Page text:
• Phytosterols, which are like plant forms of cholesterol and lower cholesterol by competing with cholesterol absorption.  High dose phytosterols lower cholesterol, but don’t reduce CVD [8] [9]
  • Replacing SFA with either MUFA, PUFA or carbohydrate reduces total cholesterol, but replacing SFA with MUFA or carbohydrate doesn't reduce CVD in observational studies [10] and replacing SFA with linoleic acid (a PUFA) doesn't reduce CVD in clinical trials* [11]
  • Grain fibre reduces total cholesterol but doesn't reduce CVD in clinical trials and almost significantly increased IHD mortality (RR = 1.23 (0.97-1.57))  [12]
  • So it shouldn't be surprising that in the Women's Health Initiative (a large RCT), the prescribed low fat diet with increased fruit, vegetables and grains reduced total cholesterol, but didn't reduce mortality [13]

So please don't make the assumption that just because something that lowers cholesterol it will therefore reduce the risk of CVD, yet alone total mortality

* This is referred to as the 'Diet Heart Hypothesis' (DHH)

Further Reading:
(1) Cholesterol within nations studies
(2) The Proper Use of the Term "Lipid Hypothesis"
(3) Cholesterol and Heart Disease

Sunday, September 2, 2012


Cardiovascular Diseases and Atherosclerosis 

Coronary heart disease (CHD), also called coronary artery disease (CAD) is the narrowing of the coronary artery (the artery that supplies the heart muscle with oxygenated blood), which is often caused by atherosclerosis.  CHD may progress to ischaemic heart disease (IHD), which is a disease that involves ischemia (reduced blood supply) of the heart.  Angina is a symptom of IHD at times when the heart has insufficient blood supply.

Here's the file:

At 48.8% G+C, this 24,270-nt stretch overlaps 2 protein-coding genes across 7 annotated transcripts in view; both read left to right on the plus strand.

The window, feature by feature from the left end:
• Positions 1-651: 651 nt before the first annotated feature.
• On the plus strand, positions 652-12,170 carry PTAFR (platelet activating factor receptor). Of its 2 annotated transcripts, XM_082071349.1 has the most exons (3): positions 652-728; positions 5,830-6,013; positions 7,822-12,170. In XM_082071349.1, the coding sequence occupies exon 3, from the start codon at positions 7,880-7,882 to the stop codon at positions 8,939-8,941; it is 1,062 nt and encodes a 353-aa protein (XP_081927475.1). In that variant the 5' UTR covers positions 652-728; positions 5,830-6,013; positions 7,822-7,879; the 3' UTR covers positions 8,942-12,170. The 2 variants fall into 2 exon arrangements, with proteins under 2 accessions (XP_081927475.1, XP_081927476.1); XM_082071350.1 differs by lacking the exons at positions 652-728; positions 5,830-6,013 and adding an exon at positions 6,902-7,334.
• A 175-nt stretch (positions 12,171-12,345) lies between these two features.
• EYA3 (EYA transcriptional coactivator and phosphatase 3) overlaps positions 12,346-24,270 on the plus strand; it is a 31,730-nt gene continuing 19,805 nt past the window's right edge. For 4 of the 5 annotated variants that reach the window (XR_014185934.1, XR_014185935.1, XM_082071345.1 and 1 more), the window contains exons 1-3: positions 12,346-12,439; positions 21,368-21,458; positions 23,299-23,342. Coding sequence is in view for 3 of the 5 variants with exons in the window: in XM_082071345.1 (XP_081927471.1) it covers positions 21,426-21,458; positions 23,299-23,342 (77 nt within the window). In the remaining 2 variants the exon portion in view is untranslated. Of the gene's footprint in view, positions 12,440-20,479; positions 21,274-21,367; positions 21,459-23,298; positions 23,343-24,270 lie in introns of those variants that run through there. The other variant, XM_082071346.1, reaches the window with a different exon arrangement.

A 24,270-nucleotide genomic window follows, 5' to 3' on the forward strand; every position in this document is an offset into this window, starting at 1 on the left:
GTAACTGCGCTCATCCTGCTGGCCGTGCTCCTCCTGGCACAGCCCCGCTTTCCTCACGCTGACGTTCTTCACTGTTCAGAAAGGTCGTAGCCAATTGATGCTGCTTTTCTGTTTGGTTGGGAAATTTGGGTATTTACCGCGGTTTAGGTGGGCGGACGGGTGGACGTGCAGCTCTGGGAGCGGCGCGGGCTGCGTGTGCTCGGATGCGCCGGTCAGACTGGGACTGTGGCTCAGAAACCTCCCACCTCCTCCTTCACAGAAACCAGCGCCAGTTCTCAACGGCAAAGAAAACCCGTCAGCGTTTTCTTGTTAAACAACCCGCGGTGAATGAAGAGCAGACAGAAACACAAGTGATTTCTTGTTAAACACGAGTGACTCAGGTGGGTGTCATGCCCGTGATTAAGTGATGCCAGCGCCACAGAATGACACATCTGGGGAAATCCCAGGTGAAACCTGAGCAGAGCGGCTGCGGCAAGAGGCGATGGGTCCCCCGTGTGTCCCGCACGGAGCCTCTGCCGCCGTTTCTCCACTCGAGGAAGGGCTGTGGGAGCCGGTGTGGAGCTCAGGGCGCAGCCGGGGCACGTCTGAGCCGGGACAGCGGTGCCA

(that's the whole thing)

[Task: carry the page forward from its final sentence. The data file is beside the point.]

Rupture of unstable atherosclerotic plaque in the coronary arteries can form a blood clot (thrombus), whichs blocks blood flow to heart.  This causes a myocardial infarction (MI) (heart attack), where the heart receives an inadequate amount of oxygen to generate sufficient energy to maintain cellular homeostasis, and often some heart cells die as a result.

Atherosclerosis can also occur in the carotid artery (the artery that supplies the brain with oxygenated blood).  Then rupture of unstable atherosclerotic plaque or a blood clot may result in an ischemic stroke. 

Peripheral vascular disease (PVD), also called peripheral artery disease (PAD) can also be caused by atherosclerosis in the arteries leading to the legs, arms, etc* 

So atherosclerosis is the main cause of angina, heart attacks and ischaemic strokes.  Angina and especially heart attacks can lead to cardiomyopathy and further heart problems.  And atherosclerosis is a cause of hypertension.  While blood clots can trigger heart attacks and strokes, blood clots can be caused by ruptured atherosclerotic plaque and blood clots without any atherosclerosis is unlikely to block arteries.  I think it’s fair to say that in almost all cases: angina, heart attacks and ischaemic strokes are dependent on atherosclerosis. 

* This is probably the main reason why erectile dysfunction is so prevalent in those with CHD and may precede other signs/symptoms of CHD. 

Hypotheses of Atherosclerosis

There are a few different hypotheses as to what the initiating event in atherosclerosis is

The response-to-injury hypothesis has a few different variations.  (1) Endothelial cells wear away over time. (the cells that line the innermost part of the arteries).  But endothelial cells remain intacts in atherosclerosis and plaque build-up occurs beneath the endothelium [1].  (2) High blood pressure and inflammation cause endothelial damage, then cholesterol levels increase and the endothelial cells take up more cholesterol, where sustained injury results in a pathological accumulation of cholesterol.  Endothelial damage would increase cholesterol and cholesterol by endothelial cells [2], but only oxidised cholesterol causes atherosclerosis and cells regulate their cholesterol levels (see below).  (3) Endothelial dysfunction increases endothelial permeability, which increases the penetration and retention of lipoproteins (see response-to-retention).  Endothelial dysfunction is not sufficient to cause atherosclerosis [1], but is a contributing factor which I discuss here.